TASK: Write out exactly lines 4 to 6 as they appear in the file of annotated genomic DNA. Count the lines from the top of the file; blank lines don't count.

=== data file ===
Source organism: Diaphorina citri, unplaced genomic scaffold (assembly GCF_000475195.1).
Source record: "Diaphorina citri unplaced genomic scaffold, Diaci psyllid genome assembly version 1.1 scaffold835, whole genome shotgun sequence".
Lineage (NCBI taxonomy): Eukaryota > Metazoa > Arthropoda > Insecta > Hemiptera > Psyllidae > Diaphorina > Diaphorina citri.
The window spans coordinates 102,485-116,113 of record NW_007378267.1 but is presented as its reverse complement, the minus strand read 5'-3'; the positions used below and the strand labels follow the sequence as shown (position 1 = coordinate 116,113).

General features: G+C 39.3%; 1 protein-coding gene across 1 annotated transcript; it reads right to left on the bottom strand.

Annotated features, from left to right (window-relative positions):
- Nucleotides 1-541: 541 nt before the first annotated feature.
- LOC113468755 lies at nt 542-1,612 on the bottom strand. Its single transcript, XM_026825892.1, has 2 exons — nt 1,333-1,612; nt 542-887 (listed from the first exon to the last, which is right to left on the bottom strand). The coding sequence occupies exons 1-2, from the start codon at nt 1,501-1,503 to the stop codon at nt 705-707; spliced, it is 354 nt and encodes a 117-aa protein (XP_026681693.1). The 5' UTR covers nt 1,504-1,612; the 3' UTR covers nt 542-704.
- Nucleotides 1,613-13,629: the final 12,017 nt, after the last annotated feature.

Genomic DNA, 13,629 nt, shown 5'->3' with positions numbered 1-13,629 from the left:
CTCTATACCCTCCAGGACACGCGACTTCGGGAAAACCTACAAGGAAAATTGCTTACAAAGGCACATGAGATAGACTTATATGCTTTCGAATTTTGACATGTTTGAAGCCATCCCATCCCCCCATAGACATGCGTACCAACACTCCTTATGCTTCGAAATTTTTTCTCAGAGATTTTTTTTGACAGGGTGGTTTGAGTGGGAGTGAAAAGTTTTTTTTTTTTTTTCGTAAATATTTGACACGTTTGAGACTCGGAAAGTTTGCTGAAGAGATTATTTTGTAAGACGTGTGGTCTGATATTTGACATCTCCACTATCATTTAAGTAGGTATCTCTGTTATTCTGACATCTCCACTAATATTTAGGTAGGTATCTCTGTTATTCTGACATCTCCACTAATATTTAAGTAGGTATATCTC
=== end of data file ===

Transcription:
The window spans coordinates 102,485-116,113 of record NW_007378267.1 but is presented as its reverse complement, the minus strand read 5'-3'; the positions used below and the strand labels follow the sequence as shown (position 1 = coordinate 116,113).

General features: G+C 39.3%; 1 protein-coding gene across 1 annotated transcript; it reads right to left on the bottom strand.

Annotated features, from left to right (window-relative positions):